Factors affecting home range size of male Alpine ibex (Capra ibex ibex) in the Marmolada massif
More details
Hide details
Department of Animal Science, University of Padua, Viale Università 16, I-35100 Legnaro (PD)
Department of Animal Science, University of Padua, Viale Università 16, 35100 Legnaro (PD)
Regional Park Agency, Regione Lazio, via del Pescaccio 96, 00166 Rome
Department of Animal Production, Epidemiology and Ecology, University of Turin, via Leonardo da Vinci 44, 10095 Grugliasco (TO)
Publication date: 2012-09-21
Hystrix It. J. Mamm. 2012;23(2):19-27
In this study we investigated on the effects of different land cover types, meteorological conditions and age on the seasonal home range size of male Alpine ibex (Capra ibex ibex). The study was conducted in the Marmolada massif (Eastern Italian Alps). From September 2003 to the end of August 2009, 28 different male ibexes were regularly located by sightings and VHF radiotracking. We first analysed habitat selection performing a compositional analysis of log ratios and found that males positively selected grasslands all year long, likely for forage availability. We then estimated the cluster seasonal home ranges and modelled the logarithmic home range size with mixed linear models. We tested the effects of the individual and research year as random variables, season and age class as classification variables, and different combinations of percentage of grassland in the home ranges, slope, elevation and aspect as covariates. Model selection was based on the Akaike criterion. Inter-individual variability, research year and age class had no significant effects. The percentage of grassland within the home range and the slope of grasslands within the home range were the main determinants of home range size, explaining also the differences between seasons. Home range size in winter and spring was inversely correlated with the amount of snow depth. These results suggest that in winter spatial behaviour of male Alpine ibex is mostly influenced by snow while in the other seasons it is linked to resource exploitation: when forage is easily available ibexes did not need to seek out it by moving important distances.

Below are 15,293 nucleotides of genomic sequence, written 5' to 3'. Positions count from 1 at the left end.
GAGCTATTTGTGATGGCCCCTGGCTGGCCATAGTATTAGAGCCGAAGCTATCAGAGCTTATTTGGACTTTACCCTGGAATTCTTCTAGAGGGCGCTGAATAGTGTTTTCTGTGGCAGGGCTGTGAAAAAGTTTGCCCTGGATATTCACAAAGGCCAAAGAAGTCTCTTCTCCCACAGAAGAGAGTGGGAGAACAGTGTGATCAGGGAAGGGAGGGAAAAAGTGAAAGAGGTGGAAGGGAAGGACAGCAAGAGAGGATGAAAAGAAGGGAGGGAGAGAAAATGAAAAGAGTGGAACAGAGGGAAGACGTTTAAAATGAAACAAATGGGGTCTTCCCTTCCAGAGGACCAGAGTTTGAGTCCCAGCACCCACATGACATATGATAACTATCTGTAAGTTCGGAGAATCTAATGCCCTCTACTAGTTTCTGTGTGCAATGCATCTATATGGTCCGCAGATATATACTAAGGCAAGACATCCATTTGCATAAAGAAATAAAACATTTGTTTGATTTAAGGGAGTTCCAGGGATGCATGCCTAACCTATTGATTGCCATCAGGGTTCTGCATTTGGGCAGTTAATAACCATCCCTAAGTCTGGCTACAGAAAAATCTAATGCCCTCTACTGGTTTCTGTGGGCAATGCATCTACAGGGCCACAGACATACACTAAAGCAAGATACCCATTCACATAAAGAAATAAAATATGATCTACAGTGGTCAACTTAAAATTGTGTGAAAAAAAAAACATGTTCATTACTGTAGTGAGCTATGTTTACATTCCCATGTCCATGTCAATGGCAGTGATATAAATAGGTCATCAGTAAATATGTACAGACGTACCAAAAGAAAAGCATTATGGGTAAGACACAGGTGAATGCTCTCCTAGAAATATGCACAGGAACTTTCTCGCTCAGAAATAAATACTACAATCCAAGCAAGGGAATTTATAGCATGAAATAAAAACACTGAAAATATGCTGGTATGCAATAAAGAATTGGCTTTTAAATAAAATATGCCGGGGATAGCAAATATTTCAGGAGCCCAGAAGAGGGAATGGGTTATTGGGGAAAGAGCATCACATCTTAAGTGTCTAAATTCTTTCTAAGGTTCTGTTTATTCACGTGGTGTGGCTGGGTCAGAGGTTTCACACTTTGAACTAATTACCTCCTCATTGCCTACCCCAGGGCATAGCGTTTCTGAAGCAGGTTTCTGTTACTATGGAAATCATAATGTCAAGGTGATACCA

Journals System - logo
Scroll to top